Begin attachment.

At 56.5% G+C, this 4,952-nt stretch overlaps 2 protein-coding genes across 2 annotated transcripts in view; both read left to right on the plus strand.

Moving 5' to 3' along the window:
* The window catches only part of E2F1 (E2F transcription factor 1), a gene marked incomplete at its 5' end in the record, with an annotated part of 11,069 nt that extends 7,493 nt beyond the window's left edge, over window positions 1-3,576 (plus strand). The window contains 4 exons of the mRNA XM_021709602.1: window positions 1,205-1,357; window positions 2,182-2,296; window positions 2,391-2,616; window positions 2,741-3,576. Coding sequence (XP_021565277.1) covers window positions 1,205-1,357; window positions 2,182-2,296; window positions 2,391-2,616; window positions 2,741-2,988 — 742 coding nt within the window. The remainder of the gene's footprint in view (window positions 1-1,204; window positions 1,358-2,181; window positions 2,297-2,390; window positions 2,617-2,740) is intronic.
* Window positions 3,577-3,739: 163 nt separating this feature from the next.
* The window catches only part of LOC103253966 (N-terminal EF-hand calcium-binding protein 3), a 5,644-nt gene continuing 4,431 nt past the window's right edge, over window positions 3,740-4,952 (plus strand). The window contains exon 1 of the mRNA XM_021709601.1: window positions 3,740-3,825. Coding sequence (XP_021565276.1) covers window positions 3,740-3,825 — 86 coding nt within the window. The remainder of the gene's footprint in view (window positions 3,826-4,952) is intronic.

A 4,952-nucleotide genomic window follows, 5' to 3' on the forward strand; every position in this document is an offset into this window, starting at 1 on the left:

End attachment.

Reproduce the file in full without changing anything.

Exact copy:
At 56.5% G+C, this 4,952-nt stretch overlaps 2 protein-coding genes across 2 annotated transcripts in view; both read left to right on the plus strand.

Moving 5' to 3' along the window:
* The window catches only part of E2F1 (E2F transcription factor 1), a gene marked incomplete at its 5' end in the record, with an annotated part of 11,069 nt that extends 7,493 nt beyond the window's left edge, over window positions 1-3,576 (plus strand). The window contains 4 exons of the mRNA XM_021709602.1: window positions 1,205-1,357; window positions 2,182-2,296; window positions 2,391-2,616; window positions 2,741-3,576. Coding sequence (XP_021565277.1) covers window positions 1,205-1,357; window positions 2,182-2,296; window positions 2,391-2,616; window positions 2,741-2,988 — 742 coding nt within the window. The remainder of the gene's footprint in view (window positions 1-1,204; window positions 1,358-2,181; window positions 2,297-2,390; window positions 2,617-2,740) is intronic.
* Window positions 3,577-3,739: 163 nt separating this feature from the next.
* The window catches only part of LOC103253966 (N-terminal EF-hand calcium-binding protein 3), a 5,644-nt gene continuing 4,431 nt past the window's right edge, over window positions 3,740-4,952 (plus strand). The window contains exon 1 of the mRNA XM_021709601.1: window positions 3,740-3,825. Coding sequence (XP_021565276.1) covers window positions 3,740-3,825 — 86 coding nt within the window. The remainder of the gene's footprint in view (window positions 3,826-4,952) is intronic.

A 4,952-nucleotide genomic window follows, 5' to 3' on the forward strand; every position in this document is an offset into this window, starting at 1 on the left: